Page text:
"Let books be your dining table, / And you shall be full of delights. / Let them be your
And you shall sleep restful nights" (St. Ephraim the Syrian).

Monday, May 16, 2011

Orthodoxy and the Spiritual Marketplace

I'm delighted to learn this week that Amy Slagle's fascinating study, part of which formed the basis for her presentation to the Association for the Study of Eastern Christian History and Culture in 2005, is going to be released by Northern Illinois University Press in September: The Eastern Church in the Spiritual Marketplace: American Conversions to Orthodox Christianity.

About this study, the publisher informs us:

Like many Americans, the Eastern Orthodox converts in this study are participants in what scholars today refer to as the “spiritual marketplace” or quest culture of expanding religious diversity and individual choice-making that marks the post-World War II American religious landscape.

In this highly readable ethnographic study, Slagle explores the ways in which converts, clerics, and lifelong church members use marketplace metaphors in describing and enacting their religious lives.

Slagle conducted participant observation and formal semi-structured interviews in Orthodox churches in Pittsburgh, Pennsylvania, and Jackson, Mississippi. Known among Orthodox Christians as the “Holy Land” of North American Orthodoxy, Pittsburgh offers an important
context for exploring the interplay of Orthodox Christianity with the mainstreams of American religious life. Slagle’s second round of research in Jackson sheds light on the American Bible Belt where over the past thirty years the Orthodox Church in America has marshaled significant resources to build mission parishes.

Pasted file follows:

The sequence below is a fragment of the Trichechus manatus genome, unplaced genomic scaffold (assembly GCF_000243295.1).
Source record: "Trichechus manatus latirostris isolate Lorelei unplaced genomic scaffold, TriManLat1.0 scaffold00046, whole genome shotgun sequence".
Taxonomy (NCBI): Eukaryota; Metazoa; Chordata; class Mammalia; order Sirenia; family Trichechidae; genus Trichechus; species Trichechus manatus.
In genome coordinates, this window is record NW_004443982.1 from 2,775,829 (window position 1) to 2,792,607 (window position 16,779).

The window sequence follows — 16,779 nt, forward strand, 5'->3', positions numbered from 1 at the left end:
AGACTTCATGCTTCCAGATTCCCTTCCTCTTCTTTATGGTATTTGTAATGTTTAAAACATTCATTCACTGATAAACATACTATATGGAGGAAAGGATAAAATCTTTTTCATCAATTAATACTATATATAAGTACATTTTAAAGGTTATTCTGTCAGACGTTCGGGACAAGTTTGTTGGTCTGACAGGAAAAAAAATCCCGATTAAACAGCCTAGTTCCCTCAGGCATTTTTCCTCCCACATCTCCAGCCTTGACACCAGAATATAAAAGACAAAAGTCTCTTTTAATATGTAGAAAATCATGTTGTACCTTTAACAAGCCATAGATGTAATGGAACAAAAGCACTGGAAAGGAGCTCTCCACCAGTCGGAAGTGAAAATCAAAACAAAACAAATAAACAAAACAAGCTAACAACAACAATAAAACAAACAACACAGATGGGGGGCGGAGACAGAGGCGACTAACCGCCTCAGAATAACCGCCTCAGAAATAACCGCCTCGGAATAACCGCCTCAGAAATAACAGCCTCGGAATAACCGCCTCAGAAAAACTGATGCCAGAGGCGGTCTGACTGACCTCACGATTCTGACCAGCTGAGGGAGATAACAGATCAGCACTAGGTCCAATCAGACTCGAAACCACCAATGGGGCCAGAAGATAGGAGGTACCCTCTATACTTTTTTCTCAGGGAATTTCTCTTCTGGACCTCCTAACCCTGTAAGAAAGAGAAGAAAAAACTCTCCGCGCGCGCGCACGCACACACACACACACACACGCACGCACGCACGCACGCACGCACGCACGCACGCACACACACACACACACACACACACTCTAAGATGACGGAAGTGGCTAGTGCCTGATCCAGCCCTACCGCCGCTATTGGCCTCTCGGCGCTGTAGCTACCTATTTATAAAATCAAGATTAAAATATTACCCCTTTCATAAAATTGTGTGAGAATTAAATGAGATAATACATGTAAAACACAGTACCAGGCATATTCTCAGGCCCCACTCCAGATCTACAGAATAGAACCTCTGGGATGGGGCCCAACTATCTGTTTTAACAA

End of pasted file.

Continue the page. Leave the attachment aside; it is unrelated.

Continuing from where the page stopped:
Relatively few ethnographic studies have examined Eastern Orthodox Christianity in the United States, and Slagle’s book fills a significant gap. This lucidly written book is an ideal selection for courses in the sociology and anthropology of religion, contemporary Christianity, and religious change. Scholars of Orthodox Christianity, as well as clerical and lay people interested in Eastern Orthodoxy, will find this book to be of great appeal.
Having heard her speak at the ASEC conference at Ohio State in October 2009 on a similar theme, I am sure her book will be fascinating, not least in demonstrating that many converts to Orthodoxy today fashion an identity à la carte and so prove themselves to be utter creatures of modernity even as they present themselves as the paragons of "traditionalism." We will certainly have this reviewed in Logos: A Journal of Eastern Christian Studies.

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